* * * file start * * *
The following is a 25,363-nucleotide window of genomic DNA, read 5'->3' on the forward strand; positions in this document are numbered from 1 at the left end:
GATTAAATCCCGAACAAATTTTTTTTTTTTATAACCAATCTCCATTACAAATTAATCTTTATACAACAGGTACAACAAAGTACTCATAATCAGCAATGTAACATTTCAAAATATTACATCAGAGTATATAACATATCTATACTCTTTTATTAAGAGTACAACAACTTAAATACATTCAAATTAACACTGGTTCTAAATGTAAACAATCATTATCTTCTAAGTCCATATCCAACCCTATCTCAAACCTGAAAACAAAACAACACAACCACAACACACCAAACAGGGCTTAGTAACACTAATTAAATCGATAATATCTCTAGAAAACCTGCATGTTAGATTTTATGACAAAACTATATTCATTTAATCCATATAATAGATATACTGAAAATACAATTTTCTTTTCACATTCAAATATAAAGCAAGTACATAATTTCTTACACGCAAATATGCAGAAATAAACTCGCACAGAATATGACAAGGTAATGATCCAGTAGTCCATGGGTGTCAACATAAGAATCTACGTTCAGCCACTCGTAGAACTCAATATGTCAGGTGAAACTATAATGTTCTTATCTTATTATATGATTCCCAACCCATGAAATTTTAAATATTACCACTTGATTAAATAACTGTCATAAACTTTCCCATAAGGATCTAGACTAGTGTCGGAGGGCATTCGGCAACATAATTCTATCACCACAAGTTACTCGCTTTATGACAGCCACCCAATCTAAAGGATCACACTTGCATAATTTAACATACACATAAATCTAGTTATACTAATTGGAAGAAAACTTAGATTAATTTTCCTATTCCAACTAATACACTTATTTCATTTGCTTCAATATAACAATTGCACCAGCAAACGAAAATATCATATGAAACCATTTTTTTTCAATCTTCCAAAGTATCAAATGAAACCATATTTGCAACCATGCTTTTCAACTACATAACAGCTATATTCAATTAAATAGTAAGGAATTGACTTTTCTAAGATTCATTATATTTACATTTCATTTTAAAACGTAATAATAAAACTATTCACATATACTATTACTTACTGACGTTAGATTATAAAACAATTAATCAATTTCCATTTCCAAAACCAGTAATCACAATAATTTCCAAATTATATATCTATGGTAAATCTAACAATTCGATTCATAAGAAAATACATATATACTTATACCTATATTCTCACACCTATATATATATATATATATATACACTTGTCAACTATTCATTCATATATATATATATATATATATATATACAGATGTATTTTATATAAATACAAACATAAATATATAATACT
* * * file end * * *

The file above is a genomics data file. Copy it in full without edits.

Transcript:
The following is a 25,363-nucleotide window of genomic DNA, read 5'->3' on the forward strand; positions in this document are numbered from 1 at the left end:
GATTAAATCCCGAACAAATTTTTTTTTTTTATAACCAATCTCCATTACAAATTAATCTTTATACAACAGGTACAACAAAGTACTCATAATCAGCAATGTAACATTTCAAAATATTACATCAGAGTATATAACATATCTATACTCTTTTATTAAGAGTACAACAACTTAAATACATTCAAATTAACACTGGTTCTAAATGTAAACAATCATTATCTTCTAAGTCCATATCCAACCCTATCTCAAACCTGAAAACAAAACAACACAACCACAACACACCAAACAGGGCTTAGTAACACTAATTAAATCGATAATATCTCTAGAAAACCTGCATGTTAGATTTTATGACAAAACTATATTCATTTAATCCATATAATAGATATACTGAAAATACAATTTTCTTTTCACATTCAAATATAAAGCAAGTACATAATTTCTTACACGCAAATATGCAGAAATAAACTCGCACAGAATATGACAAGGTAATGATCCAGTAGTCCATGGGTGTCAACATAAGAATCTACGTTCAGCCACTCGTAGAACTCAATATGTCAGGTGAAACTATAATGTTCTTATCTTATTATATGATTCCCAACCCATGAAATTTTAAATATTACCACTTGATTAAATAACTGTCATAAACTTTCCCATAAGGATCTAGACTAGTGTCGGAGGGCATTCGGCAACATAATTCTATCACCACAAGTTACTCGCTTTATGACAGCCACCCAATCTAAAGGATCACACTTGCATAATTTAACATACACATAAATCTAGTTATACTAATTGGAAGAAAACTTAGATTAATTTTCCTATTCCAACTAATACACTTATTTCATTTGCTTCAATATAACAATTGCACCAGCAAACGAAAATATCATATGAAACCATTTTTTTTCAATCTTCCAAAGTATCAAATGAAACCATATTTGCAACCATGCTTTTCAACTACATAACAGCTATATTCAATTAAATAGTAAGGAATTGACTTTTCTAAGATTCATTATATTTACATTTCATTTTAAAACGTAATAATAAAACTATTCACATATACTATTACTTACTGACGTTAGATTATAAAACAATTAATCAATTTCCATTTCCAAAACCAGTAATCACAATAATTTCCAAATTATATATCTATGGTAAATCTAACAATTCGATTCATAAGAAAATACATATATACTTATACCTATATTCTCACACCTATATATATATATATATATATACACTTGTCAACTATTCATTCATATATATATATATATATATATATATACAGATGTATTTTATATAAATACAAACATAAATATATAATACT